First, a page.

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Floral trait variations among wild tobacco populations influence the foraging behavior of hawkmoth pollinators

MPG-Autoren
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Haverkamp,  Alexander
Department of Evolutionary Neuroethology, Prof. B. S. Hansson, MPI for Chemical Ecology, Max Planck Society;

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Hansson,  Bill S.
Department of Evolutionary Neuroethology, Prof. B. S. Hansson, MPI for Chemical Ecology, Max Planck Society;

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Baldwin,  Ian Thomas
Department of Molecular Ecology, Prof. I. T. Baldwin, MPI for Chemical Ecology, Max Planck Society;

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Knaden,  Markus
Research Group Dr. M. Knaden, Insect Behavior, Department of Neuroethology, Prof. B. S. Hansson, MPI for Chemical Ecology, Max Planck Society;

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Yon,  Felipe
Department of Molecular Ecology, Prof. I. T. Baldwin, MPI for Chemical Ecology, Max Planck Society;

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Zitation

Haverkamp, A., Hansson, B. S., Baldwin, I. T., Knaden, M., & Yon, F. (2018). Floral trait variations among wild tobacco populations influence the foraging behavior of hawkmoth pollinators. Frontiers in Ecology and Evolution, 6: 19. doi:10.3389/fevo.2018.00019.


Zitierlink: http://hdl.handle.net/21.11116/0000-0000-B693-C
Zusammenfassung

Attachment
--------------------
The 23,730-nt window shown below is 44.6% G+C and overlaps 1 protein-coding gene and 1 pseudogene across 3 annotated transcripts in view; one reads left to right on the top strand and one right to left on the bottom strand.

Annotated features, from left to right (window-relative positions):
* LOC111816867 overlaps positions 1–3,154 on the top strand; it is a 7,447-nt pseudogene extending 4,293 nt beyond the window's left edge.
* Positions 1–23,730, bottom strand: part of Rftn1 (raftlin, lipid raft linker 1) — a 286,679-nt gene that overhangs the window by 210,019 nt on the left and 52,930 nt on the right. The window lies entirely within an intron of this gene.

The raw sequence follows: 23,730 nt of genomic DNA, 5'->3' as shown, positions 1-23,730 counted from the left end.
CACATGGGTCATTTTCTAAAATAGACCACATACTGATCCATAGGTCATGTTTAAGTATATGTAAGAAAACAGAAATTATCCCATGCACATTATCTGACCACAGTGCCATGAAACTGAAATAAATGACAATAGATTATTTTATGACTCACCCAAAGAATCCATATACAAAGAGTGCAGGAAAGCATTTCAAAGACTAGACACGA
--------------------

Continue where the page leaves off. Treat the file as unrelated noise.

Most pollinators visit flowers in the search of nectar rewards. However, as the floral nectar can often not be directly detected by pollinators, many flower visitors use secondary metabolites such as odor- or taste-proxies to anticipate nectar quantity and quality. Plants might exploit these sensory inferences of the pollinator to increase their pollination rates without increasing their caloric investment into their floral rewards. Here we investigated the effects of natural variation in certain primary and secondary floral metabolites in three populations of the wild tobacco, Nicotiana attenuata, on the pollination behavior of the hawkmoth Manduca sexta. Although offering the same caloric value per flower, the plants of these populations differ in the compositions and concentrations of sugars within the nectar. Moreover, the flowers of these plants emitted highly contrasting levels of attractive floral volatiles (benzyl acetone), but did not differ in the amounts of defensive nectar metabolites (nicotine). In wind tunnel assays with M. sexta moths, plants from those populations that released the largest amount of benzyl acetone as well as those that had a higher ratio of nectar sucrose were more frequently visited and re-visited by the hawkmoth. High emissions of benzyl acetone additionally correlated with a higher time investment of the moths into individual flowers on each visit, leading to the largest foraging success of the moths on those flowers that were most strongly scented. We propose that it is the variation of flower metabolites and their detection by the pollinator rather than the actual caloric value of the nectar, which determines pollinator visitations to a certain flower population. Hence, plants could potentially create a specialist pollinator community by altering their floral signals, either by producing volatiles that pollinators prefer or by providing nectar sugars that pollinators are most sensitive to, while at the same time keeping the caloric value of their nectar rewards at a constant level. These findings highlight the importance of variations among floral signals and their detection by specific pollinators for plant diversification as well as for the evolution of specific plant-pollinator interactions.